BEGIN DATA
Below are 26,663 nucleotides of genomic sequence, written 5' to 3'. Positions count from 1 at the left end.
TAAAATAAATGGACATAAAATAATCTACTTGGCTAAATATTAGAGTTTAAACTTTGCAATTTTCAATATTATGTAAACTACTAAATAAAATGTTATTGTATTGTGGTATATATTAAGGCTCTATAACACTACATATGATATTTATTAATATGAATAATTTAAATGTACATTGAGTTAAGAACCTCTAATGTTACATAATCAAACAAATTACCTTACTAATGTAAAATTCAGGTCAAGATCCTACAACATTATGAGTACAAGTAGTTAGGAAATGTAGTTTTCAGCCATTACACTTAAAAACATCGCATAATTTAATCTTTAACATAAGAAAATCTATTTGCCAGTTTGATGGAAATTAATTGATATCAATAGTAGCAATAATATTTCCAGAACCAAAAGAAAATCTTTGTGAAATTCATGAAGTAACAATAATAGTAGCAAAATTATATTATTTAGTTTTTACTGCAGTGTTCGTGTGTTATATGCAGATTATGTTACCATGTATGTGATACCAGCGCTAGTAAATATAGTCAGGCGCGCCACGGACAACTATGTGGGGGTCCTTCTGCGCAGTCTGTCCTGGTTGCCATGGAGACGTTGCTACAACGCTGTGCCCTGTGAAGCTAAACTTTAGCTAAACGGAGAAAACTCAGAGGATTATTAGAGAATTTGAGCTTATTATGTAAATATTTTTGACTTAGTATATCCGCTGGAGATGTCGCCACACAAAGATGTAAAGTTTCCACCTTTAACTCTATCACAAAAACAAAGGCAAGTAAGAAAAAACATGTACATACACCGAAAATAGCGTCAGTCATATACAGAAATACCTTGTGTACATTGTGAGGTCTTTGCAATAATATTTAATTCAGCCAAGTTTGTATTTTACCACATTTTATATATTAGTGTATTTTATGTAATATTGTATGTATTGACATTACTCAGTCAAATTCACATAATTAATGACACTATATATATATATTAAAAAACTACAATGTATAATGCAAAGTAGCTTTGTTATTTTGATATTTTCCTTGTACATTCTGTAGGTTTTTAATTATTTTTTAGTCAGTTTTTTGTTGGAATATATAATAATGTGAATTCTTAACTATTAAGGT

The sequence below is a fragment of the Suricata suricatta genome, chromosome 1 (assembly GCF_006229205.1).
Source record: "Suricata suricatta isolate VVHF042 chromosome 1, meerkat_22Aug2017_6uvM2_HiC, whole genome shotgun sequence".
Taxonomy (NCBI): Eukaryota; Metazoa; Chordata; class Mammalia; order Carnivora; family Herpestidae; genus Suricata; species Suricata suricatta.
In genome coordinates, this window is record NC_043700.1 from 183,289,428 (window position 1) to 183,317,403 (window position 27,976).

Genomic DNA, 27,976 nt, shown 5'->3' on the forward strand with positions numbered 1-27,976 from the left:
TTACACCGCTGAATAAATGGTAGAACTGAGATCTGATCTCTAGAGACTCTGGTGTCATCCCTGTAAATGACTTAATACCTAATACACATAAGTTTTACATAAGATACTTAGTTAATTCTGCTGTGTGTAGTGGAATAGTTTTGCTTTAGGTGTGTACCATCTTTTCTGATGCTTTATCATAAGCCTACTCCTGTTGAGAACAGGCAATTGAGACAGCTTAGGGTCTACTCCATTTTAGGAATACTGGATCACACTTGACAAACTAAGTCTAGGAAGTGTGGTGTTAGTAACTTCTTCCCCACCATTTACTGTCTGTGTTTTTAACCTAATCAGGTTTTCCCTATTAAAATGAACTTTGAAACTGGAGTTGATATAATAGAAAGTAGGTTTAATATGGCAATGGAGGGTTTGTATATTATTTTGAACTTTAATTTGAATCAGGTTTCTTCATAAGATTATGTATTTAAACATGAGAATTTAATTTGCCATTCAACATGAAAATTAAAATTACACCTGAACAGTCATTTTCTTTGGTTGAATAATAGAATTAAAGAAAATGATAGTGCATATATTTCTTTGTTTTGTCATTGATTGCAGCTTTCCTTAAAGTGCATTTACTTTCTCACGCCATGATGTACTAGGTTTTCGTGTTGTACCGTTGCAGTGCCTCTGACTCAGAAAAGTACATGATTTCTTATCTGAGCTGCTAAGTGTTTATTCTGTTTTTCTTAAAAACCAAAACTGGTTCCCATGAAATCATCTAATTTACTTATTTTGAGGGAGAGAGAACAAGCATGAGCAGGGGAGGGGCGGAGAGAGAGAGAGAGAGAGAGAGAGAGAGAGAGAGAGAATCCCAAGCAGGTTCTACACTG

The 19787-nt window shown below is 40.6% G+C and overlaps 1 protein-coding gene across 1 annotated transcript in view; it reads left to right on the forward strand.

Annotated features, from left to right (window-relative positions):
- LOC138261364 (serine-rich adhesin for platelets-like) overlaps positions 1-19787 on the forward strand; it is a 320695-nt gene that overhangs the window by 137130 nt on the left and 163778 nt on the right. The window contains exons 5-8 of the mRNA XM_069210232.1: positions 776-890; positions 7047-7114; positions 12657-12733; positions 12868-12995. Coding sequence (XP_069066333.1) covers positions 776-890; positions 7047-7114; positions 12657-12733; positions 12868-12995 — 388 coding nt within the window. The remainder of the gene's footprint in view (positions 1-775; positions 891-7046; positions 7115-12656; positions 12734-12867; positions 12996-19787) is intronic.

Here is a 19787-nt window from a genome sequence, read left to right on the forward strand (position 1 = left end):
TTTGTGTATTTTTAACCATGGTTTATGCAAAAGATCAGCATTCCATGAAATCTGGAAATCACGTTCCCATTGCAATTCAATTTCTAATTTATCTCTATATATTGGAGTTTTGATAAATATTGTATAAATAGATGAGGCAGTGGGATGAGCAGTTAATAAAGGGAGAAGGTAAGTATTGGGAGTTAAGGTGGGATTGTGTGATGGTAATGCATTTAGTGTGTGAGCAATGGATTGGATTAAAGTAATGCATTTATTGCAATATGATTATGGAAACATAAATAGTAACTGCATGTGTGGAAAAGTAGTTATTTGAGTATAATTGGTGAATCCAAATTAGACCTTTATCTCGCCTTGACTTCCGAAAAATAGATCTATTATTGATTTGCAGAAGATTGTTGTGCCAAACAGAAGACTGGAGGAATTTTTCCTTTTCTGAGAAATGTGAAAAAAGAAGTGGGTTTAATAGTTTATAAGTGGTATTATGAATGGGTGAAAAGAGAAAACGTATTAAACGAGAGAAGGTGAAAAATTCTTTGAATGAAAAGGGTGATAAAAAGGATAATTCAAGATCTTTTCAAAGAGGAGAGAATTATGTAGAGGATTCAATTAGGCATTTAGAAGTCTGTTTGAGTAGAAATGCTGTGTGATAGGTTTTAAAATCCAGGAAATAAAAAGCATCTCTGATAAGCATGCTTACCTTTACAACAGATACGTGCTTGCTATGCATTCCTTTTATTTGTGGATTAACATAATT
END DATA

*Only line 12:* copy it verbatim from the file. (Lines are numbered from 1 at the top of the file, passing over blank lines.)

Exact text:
Here is a 19787-nt window from a genome sequence, read left to right on the forward strand (position 1 = left end):